Common myths and assumptions made by expats.
Myth: A British passport will get my son/daughter home fees at a UK university.
Not quite. British citizenship is just one factor that make you eligible. Alone it is not enough to meet the full eligibility criteria, there are other criteria you need to meet additionally to this. Actually, you might not have a British passport but you might still be eligible for home fees. There is provision for people with other UK immigration statuses, such as Irish passports holders, EU passports holders with EUSS pre-settled or settled status, ‘Leave to Remain’ or ‘Permanent Right of Abode’, that may be eligible (providing they meet the full criteria). Essentially, your passport alone doesn’t tell you much about whether you are eligible for home fees so more understanding of the full criteria is needed.
Myth: We’ll have to live in the UK for three years to get home fees.
Not necessarily. If you do live in the UK three years before UK university (and you meet the rest of the criteria), then you will qualify for home fees. However, it is not the case that if you don’t live in the UK, you won’t get home fees. Luckily for expat families living outside the UK, the legislation isn’t quite as explicit as this. What you need is to maintain an ‘Ordinary Residence’ in the UK for three years prior to the start of university. This is not the same as living in the UK – see our blog ‘What’s ‘Ordinary Residence’ (for fee status)’ to learn more about this term. Therefore, it is possible to live outside the UK and still achieve home status at a UK university.
Myth: We don’t have to think about fee status until the university application.
By then, it might be too late. Fee status assessments used to decide if you are eligible for home fees or not typically look at the three-year period before university. By the time the university application comes around, much of this three-year period has passed and therefore you are less able to build a strong case for meeting the eligibility criteria. You should be planning for fee status 3-4 years before the start of university so that you can adapt your living/working/travel plans to make sure you have a good case for home fees by the time you are fee assessed (during university admissions).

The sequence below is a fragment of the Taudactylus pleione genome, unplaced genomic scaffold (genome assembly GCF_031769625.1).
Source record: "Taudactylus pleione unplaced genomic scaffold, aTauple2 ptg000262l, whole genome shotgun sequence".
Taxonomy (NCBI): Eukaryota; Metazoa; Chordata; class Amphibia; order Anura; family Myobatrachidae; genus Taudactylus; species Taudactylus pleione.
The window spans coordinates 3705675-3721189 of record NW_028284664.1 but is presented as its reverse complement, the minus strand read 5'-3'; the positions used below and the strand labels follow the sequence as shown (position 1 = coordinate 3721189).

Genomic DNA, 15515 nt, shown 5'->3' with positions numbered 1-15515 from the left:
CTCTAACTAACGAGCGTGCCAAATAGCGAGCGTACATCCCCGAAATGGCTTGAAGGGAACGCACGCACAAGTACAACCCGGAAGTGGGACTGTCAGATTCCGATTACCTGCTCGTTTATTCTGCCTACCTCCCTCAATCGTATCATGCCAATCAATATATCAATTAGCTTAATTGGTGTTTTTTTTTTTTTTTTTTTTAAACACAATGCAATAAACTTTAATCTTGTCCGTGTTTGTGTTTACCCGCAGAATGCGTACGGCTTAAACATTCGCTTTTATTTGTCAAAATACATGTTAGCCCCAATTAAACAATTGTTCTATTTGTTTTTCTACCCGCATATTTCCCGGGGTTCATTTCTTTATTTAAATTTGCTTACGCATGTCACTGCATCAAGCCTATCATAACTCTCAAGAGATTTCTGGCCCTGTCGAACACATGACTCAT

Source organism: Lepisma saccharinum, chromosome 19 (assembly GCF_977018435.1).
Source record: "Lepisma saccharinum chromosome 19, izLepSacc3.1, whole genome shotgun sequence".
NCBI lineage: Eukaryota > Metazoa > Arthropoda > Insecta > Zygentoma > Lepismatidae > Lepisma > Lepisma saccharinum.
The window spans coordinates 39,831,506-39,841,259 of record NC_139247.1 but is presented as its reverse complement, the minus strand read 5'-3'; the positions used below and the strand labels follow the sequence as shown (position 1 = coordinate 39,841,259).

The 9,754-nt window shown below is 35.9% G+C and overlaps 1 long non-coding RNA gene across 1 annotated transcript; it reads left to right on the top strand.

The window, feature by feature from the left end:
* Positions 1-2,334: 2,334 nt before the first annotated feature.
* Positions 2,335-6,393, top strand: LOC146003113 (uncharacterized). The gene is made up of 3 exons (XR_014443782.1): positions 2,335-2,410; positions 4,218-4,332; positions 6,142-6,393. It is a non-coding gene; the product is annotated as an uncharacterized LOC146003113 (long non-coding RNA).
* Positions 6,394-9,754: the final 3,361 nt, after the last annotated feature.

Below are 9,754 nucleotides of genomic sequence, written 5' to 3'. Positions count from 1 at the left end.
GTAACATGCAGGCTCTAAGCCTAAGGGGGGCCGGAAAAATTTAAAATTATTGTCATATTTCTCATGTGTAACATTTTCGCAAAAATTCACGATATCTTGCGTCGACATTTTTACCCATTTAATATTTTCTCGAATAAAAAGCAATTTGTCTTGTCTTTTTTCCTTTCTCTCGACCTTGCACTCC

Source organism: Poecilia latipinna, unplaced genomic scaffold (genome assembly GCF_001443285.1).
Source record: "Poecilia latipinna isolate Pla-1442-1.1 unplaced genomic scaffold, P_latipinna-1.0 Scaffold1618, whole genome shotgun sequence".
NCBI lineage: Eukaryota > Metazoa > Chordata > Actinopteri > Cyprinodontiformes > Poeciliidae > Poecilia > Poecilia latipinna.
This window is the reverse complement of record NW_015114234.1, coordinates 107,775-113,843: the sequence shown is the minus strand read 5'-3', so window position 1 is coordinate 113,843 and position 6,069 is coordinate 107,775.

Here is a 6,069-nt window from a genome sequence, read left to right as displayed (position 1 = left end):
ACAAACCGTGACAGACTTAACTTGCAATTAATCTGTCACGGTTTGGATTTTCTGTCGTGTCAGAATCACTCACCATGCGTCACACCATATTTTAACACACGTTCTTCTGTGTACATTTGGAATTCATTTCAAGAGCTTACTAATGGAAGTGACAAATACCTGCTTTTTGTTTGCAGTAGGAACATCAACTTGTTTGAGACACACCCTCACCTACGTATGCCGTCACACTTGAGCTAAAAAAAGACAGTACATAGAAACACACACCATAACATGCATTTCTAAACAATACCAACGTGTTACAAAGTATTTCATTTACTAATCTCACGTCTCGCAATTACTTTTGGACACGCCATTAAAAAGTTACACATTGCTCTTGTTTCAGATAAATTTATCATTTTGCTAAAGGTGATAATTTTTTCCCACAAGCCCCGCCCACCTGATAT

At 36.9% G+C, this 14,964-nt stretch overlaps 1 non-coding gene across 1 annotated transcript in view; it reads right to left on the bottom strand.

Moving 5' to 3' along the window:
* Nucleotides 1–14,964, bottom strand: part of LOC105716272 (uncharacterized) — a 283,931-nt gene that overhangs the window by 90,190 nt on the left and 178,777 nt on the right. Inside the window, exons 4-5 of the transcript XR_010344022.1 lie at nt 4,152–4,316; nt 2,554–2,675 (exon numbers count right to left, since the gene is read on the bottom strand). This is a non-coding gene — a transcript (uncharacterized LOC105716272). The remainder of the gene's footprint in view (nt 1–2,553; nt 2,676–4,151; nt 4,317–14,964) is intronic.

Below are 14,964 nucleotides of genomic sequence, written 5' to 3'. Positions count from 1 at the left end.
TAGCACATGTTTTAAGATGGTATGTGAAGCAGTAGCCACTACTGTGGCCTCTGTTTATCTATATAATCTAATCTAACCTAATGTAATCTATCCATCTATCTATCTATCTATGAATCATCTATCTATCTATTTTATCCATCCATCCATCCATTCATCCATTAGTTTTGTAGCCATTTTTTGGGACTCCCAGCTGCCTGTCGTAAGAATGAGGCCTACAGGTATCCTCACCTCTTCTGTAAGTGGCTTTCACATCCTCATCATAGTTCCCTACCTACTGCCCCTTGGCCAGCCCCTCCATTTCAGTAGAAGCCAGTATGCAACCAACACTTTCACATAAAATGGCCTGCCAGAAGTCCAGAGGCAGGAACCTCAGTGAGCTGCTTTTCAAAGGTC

Assumption: People we know got home fees, so we will too.
Fee status is highly personalised and everyone’s fee status case is unique as it is dependent on many factors such as citizenship, immigration status, residence history, travel pattern, employment terms, employment history, the university shortlist, the course applying to…the list goes on! It’s unlikely that anyone you know will have a similar fee status case to you and therefore, their chances of getting home fees will be different to yours. It’s recommended to get personal advice on your fee status eligibility as what supported another person’s case for home fees may not support your case.
Assumption: Owning property in the UK will get my son/daughter home fees.
More important than owning a property is the status of that property and how it is used. If the property you own is rented out to a tenant then it’s unlikely that it will support your fee status case. Rather than talk about properties, we talk about the ‘home’. There is an expectation that you have a home in the UK to claim that you are maintaining an Ordinary Residence. This may not necessarily be a property that you own, for example, it could be a rented property, but it should be somewhere that you use as a home when you are in the UK. Everyone’s circumstances are different so what might be a home in the UK for one family might look different to another’s.
Assumption: Moving my child to a boarding school will get him/her home fees.
This may not be the case, even if your child has been going to boarding school and living in the UK for more than three years. The fee status rules include the ‘main purpose test’ which excludes any residence in the UK where the main purpose was to receive full-time education. If your child is at boarding school but you, the parents, live outside of the UK then universities are likely to apply the main purpose test and take the view that, if not at boarding school, your child will be resident with you. This means that they will not be able to give Home fee status on that basis and you will have a more complicated case to argue your eligibility.
UK Study Options are experts in UK University Fee Status who provide personalised advice to expat families helping them to achieve Home fee status. We visit schools all over the world on a regular basis to present seminars for parents – check our events page to see if we are in your region soon. Complete our online form to receive a free appraisal of your case and see if you need expert guidance for your application.